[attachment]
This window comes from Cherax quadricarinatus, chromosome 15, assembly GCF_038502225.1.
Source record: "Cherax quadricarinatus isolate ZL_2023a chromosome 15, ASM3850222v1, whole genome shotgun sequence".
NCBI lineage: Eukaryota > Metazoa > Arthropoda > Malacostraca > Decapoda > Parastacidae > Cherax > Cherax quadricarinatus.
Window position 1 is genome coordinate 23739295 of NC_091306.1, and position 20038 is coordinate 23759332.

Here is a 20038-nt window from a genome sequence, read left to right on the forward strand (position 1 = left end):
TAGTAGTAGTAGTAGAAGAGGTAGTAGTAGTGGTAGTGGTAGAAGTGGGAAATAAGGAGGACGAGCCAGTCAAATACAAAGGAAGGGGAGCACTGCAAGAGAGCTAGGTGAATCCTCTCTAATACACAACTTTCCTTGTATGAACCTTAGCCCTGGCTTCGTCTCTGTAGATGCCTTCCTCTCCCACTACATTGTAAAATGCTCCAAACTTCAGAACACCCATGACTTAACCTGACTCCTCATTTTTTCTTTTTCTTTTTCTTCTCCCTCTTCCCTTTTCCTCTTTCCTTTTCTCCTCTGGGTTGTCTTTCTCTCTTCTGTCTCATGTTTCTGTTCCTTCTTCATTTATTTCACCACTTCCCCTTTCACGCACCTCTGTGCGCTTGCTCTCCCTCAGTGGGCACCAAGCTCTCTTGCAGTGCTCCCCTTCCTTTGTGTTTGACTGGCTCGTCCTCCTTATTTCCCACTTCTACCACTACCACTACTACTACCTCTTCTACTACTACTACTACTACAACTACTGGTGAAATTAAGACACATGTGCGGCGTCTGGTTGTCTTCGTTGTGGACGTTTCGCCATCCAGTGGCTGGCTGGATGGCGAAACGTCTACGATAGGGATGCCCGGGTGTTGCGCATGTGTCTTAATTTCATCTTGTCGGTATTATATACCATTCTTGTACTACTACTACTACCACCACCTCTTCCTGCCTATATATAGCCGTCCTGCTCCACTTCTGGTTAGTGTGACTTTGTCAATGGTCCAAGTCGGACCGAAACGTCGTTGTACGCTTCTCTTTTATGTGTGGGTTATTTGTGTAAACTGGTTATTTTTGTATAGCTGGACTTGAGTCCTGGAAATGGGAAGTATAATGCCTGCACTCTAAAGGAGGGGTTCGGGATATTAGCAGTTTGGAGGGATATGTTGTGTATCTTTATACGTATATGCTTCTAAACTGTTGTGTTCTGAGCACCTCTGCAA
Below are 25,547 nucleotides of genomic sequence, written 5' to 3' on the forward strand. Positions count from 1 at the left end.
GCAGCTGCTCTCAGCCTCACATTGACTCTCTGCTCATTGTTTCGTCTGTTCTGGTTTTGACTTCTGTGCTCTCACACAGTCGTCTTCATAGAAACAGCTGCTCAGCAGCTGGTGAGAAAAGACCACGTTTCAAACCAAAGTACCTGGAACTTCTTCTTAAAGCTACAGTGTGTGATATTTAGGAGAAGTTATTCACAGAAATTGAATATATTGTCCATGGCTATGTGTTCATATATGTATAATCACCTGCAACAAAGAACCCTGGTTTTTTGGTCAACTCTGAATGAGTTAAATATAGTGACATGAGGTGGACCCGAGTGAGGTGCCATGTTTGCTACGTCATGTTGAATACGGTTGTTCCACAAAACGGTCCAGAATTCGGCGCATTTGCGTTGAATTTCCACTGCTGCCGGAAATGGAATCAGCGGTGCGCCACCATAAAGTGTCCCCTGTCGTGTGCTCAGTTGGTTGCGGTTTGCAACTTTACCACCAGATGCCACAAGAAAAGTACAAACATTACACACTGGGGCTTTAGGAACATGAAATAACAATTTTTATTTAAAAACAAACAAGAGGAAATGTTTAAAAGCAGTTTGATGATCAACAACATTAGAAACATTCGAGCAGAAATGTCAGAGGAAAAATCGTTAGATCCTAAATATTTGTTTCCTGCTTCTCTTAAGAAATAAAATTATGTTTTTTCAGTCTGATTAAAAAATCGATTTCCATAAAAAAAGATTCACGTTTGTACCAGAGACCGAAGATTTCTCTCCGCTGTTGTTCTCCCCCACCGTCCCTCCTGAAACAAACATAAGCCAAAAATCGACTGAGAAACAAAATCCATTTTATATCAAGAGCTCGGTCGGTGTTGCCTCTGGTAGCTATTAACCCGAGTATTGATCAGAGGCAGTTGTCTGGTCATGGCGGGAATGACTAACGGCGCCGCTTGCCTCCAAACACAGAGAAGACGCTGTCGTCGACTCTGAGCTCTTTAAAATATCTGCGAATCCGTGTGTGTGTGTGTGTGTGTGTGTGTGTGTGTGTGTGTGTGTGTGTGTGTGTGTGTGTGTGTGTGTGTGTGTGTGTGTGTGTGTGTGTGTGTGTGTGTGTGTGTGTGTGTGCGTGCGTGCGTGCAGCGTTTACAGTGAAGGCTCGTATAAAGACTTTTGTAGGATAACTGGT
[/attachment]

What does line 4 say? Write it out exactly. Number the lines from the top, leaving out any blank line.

Window position 1 is genome coordinate 23739295 of NC_091306.1, and position 20038 is coordinate 23759332.